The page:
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Right to Exist

I plan to blog my reflections on the book Right to Exist by Yaacov Lozowick. But, before I begin, I come clean on what I bring to this task.

Over the next few weeks I will be reading Right to Exist: A Moral Defense of Israel’s Wars by Yaacov Lozowick. This book was published last year in Israel and this year, by Doubleday, in the U.S. My plan is to provide not exactly a review of the book but a reflection on it as I read.

But before I begin, I have to say a few things about myself. Like any historian, like any good scholar, I strive to recognize my own prejudices and preconceptions, my own point of view (p.o.v.). This book, dealing with the Zionist movement and the struggle for survival of the state of Israel, draws on my own long connection, in imagination at least, with Israel and Judaism, and it also makes me confront my ideas and ideals about the world I live in.

On the simplest level, Yaacov is a friend. I met him almost fourteen years ago when Seton Hill sent me to Israel to study at Yad Vashem. He and I are about the same age, and we are both historians. In 1990 Yaacov still coordinated programs for educators, but he was well along toward finishing his Ph.D. at Hebrew University. As he finished up he had to make a decision about seeking an academic career or accepting a position as director of the archive at Yad Vashem. He chose the latter, apparently a good decision, though at the time it seemed much less clear. I know this because Yaacov and I remained in contact after my brief period of study in Israel. We corresponded by conventional mail, and later moved on to e-mail. Some of the stories in his first chapter—his son just around the corner from a suicide bombing, his growing frustration with the peace process—are familiar to me from the messages Yaacov sent to me, sometimes individually and sometimes as part of a general message he sent to people in his address book. When Yaacov visited the United States more than a decade ago, he stayed with me during the two days he was in Greensburg. I’ve come to respect him as an honest commentator on Israeli politics and life, but an observer who is also living the life he portrays.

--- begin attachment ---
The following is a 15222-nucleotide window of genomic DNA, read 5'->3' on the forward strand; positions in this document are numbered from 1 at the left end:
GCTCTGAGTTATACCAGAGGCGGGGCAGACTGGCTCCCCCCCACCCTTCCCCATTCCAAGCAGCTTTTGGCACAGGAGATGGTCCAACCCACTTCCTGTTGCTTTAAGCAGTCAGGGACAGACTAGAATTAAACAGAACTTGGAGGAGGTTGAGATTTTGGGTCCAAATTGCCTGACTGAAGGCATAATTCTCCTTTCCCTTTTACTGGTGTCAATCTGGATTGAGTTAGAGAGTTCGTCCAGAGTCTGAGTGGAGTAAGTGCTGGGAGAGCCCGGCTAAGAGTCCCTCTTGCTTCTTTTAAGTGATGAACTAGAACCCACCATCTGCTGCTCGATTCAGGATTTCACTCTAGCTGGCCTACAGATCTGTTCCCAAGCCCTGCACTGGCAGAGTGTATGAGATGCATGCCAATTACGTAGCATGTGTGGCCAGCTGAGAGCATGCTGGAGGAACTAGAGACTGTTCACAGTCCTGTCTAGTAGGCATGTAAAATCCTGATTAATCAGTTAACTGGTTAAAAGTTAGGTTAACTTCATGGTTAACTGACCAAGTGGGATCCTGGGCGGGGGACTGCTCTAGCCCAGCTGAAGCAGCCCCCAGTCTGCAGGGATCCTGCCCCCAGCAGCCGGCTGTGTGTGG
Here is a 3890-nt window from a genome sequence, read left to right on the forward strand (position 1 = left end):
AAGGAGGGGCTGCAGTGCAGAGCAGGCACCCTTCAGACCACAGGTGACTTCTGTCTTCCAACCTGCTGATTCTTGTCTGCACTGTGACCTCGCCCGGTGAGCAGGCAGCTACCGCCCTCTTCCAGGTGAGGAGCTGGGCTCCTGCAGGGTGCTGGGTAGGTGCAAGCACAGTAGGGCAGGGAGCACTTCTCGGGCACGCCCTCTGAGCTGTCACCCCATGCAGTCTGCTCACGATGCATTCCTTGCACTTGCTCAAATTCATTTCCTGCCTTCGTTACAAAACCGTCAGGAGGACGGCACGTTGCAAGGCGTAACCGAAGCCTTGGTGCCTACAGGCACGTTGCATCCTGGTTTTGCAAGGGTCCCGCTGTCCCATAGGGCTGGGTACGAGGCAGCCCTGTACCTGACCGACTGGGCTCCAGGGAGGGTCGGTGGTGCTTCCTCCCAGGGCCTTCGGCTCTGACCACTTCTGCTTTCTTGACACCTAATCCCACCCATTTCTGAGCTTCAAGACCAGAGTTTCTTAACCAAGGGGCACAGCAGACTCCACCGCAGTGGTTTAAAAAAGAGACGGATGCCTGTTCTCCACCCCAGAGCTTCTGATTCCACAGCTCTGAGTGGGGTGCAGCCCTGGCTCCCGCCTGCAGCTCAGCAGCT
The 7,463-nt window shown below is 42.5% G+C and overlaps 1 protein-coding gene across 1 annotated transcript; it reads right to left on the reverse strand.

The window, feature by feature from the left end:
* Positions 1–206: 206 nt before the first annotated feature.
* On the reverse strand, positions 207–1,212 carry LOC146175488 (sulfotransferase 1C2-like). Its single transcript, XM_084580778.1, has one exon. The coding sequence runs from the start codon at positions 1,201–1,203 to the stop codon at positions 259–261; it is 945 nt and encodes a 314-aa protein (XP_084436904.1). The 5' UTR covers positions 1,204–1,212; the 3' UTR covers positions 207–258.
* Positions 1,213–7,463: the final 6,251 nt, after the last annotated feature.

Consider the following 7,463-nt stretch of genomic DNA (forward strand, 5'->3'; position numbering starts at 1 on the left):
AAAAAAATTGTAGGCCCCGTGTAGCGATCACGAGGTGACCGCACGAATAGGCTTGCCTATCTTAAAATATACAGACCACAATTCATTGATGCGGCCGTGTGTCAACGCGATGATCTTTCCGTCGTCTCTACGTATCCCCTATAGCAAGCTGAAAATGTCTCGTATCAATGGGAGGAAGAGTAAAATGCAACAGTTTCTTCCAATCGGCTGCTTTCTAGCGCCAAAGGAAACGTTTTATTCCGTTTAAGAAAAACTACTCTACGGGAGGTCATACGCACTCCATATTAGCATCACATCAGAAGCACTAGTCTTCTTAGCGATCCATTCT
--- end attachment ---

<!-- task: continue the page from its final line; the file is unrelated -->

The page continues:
But the subject of Israel goes much deeper for me. I grew up in a family with a distinctively Zionist outlook. We believed that God gave the land of Israel to the Jews, and that was pretty much that. No, I’m not Jewish. My family was (and, minus me, still is) evangelical, and also very phileo-Semitic (of course, we expected that all Jews would become evangelical Christians, but that is another story). My earliest clear memories of world events related to Israel was the Six-Day War, in 1967. The astonishing reversals inflicted on the numerically superior Arab League forces seemed to me and my family truly miraculous. Now, as a professor of history, I try to teach students that miracles are stories to explain events, but should never be taken literally. They simply mean that the writer believed that God was on the side favored by the writer. But as a seventh grader, I accepted wholeheartedly that God favored Israel, and the Six-Day War seemed ample proof of this belief.

In spite of the beating that my religious outlook took over the years, I remained pro-Zionist. In 1973, as a college student verging on agnosticism, I followed the Yom Kippur War. Even though God (in my view) was not longer on Israel’s side, Israeli military still prevailed. Later in the 1970s I cheered the Camp David Accords and came to hope that other diplomatic successes would open the way for an end to the aggression of Arab states and the beginning of a solution to the problems of Palestinians.

Of course, over the years I’ve become more realistic about problems in the Middle East, more aware of issues facing Palestinians, and more skeptical of the claims and actions of Israeli leaders. I can’t assume any more that Israel plays a role in a grand design of a benevolent creator. And even my faith in democratic institutions, national self-determination, and the triumph of liberal ideas can feel like ten miles of bad road. Still, none of Israel’s neighbors are functioning democracies. I cringe when I hear about more Israeli incursions into Palestinian areas. Yet, correctly or not, I keep thinking that I would support that kind of retaliation if I lived in Israel.

So, Yaacov’s book promises a moral struggle for me as he struggles with issues of morality in Israel’s wars.


I look forward to your reflections. I wish more scholars in English would write this kind of confessional admission of bias -- there would be less heat and more light in certain kinds of scholarly debates. But in other branches of humanities, there would be little to argue about if we put all our biases on the table like this!

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